Closure of Recom Sillia: The Decline of PV Manufacturing in Europe
2024-05-14 16:31

According to the French photovoltaic magazine, Recom's French subsidiary, photovoltaic module manufacturer Recom Sillia, was declared liquidated by the Commercial Court of Saint-Brieuc, leading to the closure of its Sillia module factory in France.

In 2014, Sillia acquired the photovoltaic module factory in Lannion from the German company Bosch Group. In July 2017, Sillia was acquired by another Recom subsidiary, Recom-Italia, when its module production capacity was only 50MW. Over the following years, with increased investment and financing, Sillia's capacity continuously grew, reaching 500MW, making Recom Sillia the only and largest Bloomberg Tier 1 photovoltaic module manufacturer in Europe.

Europe has recently seen multiple closures of photovoltaic module factories, resulting in a total loss of 3GW of module capacity since the second half of 2023, as reported by the European Solar Manufacturing Council (ESMC). These include the largest module manufacturer Meyerberger, Energetica, Exasun, Solarwatt with capacities of more than 100 megawatts, as well as Flisom, Envelon, Systovi and others, with locations throughout Switzerland, Austria, the Netherlands, Germany and France.This is due to bankruptcies or shutdowns amid intense market competition and inadequate support policies, forcing more photovoltaic enterprises out of Europe.

Recom's module production will move from France to Italy, with specific capacity details unknown. The company is set to soon complete the technical upgrade of this factory and resume operations at its module production facility in Padua, Italy. Similar to other companies, the lack of action on renewable energy challenges by the French government was a primary reason for Recom's management decision to leave France.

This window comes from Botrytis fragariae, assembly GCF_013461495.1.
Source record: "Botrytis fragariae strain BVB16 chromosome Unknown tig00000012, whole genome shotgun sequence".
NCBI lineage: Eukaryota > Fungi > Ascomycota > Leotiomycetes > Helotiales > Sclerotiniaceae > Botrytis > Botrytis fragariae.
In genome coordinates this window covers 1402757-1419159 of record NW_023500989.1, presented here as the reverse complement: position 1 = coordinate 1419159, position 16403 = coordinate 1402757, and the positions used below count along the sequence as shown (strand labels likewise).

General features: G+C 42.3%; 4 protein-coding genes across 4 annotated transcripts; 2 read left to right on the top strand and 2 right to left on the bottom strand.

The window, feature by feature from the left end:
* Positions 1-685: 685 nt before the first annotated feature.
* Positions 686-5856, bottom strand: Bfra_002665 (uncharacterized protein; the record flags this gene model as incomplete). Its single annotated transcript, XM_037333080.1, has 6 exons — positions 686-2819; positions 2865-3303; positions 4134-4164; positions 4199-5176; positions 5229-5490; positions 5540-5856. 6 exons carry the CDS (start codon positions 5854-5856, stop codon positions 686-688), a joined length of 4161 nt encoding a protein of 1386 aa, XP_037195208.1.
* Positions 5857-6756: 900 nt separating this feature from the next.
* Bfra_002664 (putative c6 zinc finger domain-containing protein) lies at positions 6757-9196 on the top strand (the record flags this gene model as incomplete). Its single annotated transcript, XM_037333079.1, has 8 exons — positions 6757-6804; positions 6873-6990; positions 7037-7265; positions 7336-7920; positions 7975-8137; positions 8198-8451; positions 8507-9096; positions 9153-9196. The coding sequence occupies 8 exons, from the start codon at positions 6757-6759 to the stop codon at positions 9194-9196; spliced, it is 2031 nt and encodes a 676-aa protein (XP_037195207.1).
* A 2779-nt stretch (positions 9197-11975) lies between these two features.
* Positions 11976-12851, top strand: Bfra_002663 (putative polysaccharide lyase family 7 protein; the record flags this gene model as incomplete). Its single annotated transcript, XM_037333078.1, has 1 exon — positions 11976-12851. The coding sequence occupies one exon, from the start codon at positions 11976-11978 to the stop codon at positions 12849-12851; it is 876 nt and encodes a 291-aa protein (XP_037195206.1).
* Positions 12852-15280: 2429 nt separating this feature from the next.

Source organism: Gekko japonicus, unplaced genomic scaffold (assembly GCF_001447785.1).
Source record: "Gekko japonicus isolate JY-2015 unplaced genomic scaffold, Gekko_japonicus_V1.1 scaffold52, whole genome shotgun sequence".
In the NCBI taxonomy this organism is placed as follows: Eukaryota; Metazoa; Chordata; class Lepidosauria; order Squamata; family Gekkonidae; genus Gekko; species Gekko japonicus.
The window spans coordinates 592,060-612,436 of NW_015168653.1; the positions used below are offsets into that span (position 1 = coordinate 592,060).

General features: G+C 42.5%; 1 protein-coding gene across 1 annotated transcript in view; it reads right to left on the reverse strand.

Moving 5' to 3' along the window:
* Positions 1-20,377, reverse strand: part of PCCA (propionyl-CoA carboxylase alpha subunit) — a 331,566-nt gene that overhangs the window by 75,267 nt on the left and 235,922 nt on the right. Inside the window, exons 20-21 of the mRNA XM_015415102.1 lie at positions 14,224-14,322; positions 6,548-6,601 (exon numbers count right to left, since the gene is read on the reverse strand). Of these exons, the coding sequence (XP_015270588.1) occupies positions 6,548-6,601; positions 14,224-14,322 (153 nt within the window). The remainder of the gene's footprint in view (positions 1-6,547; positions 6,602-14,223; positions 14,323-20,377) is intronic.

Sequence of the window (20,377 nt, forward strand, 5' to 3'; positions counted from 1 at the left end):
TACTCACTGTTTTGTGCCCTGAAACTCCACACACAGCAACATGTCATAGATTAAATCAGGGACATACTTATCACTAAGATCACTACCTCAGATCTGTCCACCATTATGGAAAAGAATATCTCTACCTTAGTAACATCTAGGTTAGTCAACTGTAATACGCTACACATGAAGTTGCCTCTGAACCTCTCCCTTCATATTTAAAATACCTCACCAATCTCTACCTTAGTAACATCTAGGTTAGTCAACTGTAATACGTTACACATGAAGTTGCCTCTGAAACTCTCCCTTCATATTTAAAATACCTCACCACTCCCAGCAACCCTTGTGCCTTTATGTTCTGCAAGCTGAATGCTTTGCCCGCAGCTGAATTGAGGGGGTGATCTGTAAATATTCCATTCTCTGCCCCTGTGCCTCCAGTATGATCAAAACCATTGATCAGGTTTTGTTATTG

In fact, as recently as April this year, the French Minister of Economy and Finance announced government support for "Made in France" photovoltaic modules through subsidies and revised carbon content standards. From mid-year, France will also strengthen carbon content standards in government tenders for rooftop photovoltaic projects and increase incentives for the use of "low-carbon" photovoltaic modules in small ground-mounted projects.

To achieve a doubling of the annual installation capacity of solar power plants in France to 6GW, the French government plans to fund two photovoltaic modulemanufacturing plants led by French startups Carbon SAS and HoloSolis SAS, with a total investment of 2.2 billion euros (approximately 17.246 billion yuan), providing them with tax credits and additional financial support. However, the disappointment has not accumulated overnight; previously mentioned CRE tender regulations have continuously been unimplemented, and the government's longstanding indifferent attitude towards renewable energy has exhausted Recom's patience.

Source:Global PV

Tags:solar PV , solar PV module